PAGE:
College of Engineering and Polymer Science

Date of Last Revision

2024-06-04 07:23:10



Honors Course

MECE 497

Number of Credits


Degree Name

Bachelor of Science

Date of Expected Graduation

Spring 2024


The push for innovation and enhancement of sports equipment in recent years has led to significant advancements in composite materials. This project aims to propose new design possibilities that will improve the lifespan of a two-piece composite bat. Using finite element analysis (FEA) software, various fiber orientations and materials were modeled and analyzed for their impact response. Two unique quarter-cylinder designs along with a baseline design were modeled with symmetric boundary conditions. The proposed bat deigns include a helicoidal model and a CFRP-Aramid hybrid model. Comparative analysis of the elastic responses revealed that both the helicoidal and hybrid models demonstrated higher internal energy when contrasted with the baseline model. This heightened internal energy signifies improved capabilities in mitigating stress, strain, fatigue, and damage accumulation over time. Furthermore, the increased displacement observed in the helicoidal and hybrid models suggests superior flexibility and energy storage during impact, therefore aiding in the distribution of forces across the structure and reducing localized damage. These findings underscore the potential of innovative composite bat designs to further revolutionize sports equipment and provide a competitive edge by maximizing durability within the industry standards.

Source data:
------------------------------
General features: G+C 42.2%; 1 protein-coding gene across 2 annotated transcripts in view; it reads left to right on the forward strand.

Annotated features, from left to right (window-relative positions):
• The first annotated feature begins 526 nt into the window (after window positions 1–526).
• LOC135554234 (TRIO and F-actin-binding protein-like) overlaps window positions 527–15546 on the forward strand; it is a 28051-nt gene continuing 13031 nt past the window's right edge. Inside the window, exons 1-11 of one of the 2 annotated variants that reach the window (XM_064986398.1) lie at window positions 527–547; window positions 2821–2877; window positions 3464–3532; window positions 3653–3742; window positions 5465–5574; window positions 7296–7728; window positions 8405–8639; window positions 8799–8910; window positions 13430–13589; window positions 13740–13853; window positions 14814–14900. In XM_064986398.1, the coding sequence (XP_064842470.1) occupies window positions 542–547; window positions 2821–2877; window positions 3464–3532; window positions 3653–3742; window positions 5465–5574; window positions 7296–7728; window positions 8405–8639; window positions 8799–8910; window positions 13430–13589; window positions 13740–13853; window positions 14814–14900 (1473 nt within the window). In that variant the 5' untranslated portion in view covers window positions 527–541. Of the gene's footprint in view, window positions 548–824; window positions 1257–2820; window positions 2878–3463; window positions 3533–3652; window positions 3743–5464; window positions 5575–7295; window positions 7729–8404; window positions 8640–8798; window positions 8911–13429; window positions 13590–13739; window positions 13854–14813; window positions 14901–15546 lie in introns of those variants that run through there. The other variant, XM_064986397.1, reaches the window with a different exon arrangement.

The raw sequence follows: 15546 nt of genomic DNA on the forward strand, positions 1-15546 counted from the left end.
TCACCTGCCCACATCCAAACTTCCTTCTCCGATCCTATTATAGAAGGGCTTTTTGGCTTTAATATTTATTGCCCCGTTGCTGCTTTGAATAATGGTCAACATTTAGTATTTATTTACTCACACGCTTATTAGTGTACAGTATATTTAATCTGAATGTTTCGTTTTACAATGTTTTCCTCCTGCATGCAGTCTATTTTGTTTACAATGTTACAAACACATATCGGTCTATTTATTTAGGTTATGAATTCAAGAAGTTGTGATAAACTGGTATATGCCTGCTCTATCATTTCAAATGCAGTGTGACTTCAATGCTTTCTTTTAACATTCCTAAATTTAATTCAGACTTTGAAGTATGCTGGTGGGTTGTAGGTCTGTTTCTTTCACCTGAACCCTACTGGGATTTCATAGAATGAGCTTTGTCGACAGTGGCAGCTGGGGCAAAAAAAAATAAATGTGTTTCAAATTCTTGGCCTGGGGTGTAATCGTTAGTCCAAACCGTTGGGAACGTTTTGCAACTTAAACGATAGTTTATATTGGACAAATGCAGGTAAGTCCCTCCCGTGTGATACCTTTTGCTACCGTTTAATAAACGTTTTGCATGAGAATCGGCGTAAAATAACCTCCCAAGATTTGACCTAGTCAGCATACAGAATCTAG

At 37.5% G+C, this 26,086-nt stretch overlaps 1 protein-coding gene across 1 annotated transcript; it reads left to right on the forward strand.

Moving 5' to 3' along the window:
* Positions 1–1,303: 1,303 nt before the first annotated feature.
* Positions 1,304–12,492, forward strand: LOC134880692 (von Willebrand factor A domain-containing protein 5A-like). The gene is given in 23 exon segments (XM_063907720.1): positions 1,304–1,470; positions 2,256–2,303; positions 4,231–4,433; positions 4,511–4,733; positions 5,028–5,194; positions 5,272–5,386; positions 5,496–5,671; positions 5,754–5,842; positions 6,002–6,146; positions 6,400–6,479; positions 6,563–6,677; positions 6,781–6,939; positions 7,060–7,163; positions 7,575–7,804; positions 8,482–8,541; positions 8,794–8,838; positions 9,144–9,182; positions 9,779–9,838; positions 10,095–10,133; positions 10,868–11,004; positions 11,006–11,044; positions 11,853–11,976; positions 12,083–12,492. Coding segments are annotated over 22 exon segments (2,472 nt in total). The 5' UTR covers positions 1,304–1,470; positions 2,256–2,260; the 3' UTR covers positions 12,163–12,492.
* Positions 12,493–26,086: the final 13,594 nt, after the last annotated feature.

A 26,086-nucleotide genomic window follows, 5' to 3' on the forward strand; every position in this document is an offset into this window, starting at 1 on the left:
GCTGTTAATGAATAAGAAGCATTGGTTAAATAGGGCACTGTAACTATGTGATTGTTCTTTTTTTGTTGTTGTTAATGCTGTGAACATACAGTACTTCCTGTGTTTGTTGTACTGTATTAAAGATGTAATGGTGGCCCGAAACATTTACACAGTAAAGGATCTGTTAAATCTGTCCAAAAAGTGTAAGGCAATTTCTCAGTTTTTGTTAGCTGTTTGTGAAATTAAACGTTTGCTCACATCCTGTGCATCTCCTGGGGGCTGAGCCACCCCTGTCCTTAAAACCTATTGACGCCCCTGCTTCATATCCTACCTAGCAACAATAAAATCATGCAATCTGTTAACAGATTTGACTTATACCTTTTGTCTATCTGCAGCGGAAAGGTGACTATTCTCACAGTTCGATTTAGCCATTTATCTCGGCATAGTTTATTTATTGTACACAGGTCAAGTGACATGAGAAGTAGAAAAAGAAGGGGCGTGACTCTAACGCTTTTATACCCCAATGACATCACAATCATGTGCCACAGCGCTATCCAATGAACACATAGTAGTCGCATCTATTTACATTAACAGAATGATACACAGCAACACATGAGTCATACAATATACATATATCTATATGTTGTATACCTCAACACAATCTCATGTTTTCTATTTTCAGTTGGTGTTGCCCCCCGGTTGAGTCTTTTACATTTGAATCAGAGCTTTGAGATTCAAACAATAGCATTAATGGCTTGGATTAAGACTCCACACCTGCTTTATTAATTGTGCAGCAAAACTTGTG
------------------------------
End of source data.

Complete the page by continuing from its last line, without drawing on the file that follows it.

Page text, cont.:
Research Sponsor

Dr. K.T. Tan

First Reader

Dr. Isaiah Kaiser

Second Reader

Dr. Manigandan Kannan

Honors Faculty Advisor

Dr. Scott Sawyer

Proprietary and/or Confidential Information




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